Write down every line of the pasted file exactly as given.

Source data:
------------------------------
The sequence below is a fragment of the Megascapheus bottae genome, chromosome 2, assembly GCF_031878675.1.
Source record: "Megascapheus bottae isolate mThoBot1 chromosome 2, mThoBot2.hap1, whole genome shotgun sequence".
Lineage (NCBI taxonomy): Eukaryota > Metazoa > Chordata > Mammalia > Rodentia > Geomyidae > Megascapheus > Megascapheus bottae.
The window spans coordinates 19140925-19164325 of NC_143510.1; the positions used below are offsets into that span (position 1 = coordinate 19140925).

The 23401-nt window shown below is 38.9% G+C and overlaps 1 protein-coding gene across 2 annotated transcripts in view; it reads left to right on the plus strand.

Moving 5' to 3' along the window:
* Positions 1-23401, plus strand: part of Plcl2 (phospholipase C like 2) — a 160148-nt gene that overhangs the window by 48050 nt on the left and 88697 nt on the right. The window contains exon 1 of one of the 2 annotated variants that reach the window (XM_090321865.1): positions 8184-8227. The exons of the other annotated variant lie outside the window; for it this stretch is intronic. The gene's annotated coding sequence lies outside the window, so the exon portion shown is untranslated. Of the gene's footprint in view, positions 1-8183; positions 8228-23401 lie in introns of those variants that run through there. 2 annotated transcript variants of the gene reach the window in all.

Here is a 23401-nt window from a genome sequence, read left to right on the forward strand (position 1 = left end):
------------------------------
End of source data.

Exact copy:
The sequence below is a fragment of the Megascapheus bottae genome, chromosome 2, assembly GCF_031878675.1.
Source record: "Megascapheus bottae isolate mThoBot1 chromosome 2, mThoBot2.hap1, whole genome shotgun sequence".
Lineage (NCBI taxonomy): Eukaryota > Metazoa > Chordata > Mammalia > Rodentia > Geomyidae > Megascapheus > Megascapheus bottae.
The window spans coordinates 19140925-19164325 of NC_143510.1; the positions used below are offsets into that span (position 1 = coordinate 19140925).

The 23401-nt window shown below is 38.9% G+C and overlaps 1 protein-coding gene across 2 annotated transcripts in view; it reads left to right on the plus strand.

Moving 5' to 3' along the window:
* Positions 1-23401, plus strand: part of Plcl2 (phospholipase C like 2) — a 160148-nt gene that overhangs the window by 48050 nt on the left and 88697 nt on the right. The window contains exon 1 of one of the 2 annotated variants that reach the window (XM_090321865.1): positions 8184-8227. The exons of the other annotated variant lie outside the window; for it this stretch is intronic. The gene's annotated coding sequence lies outside the window, so the exon portion shown is untranslated. Of the gene's footprint in view, positions 1-8183; positions 8228-23401 lie in introns of those variants that run through there. 2 annotated transcript variants of the gene reach the window in all.

Here is a 23401-nt window from a genome sequence, read left to right on the forward strand (position 1 = left end):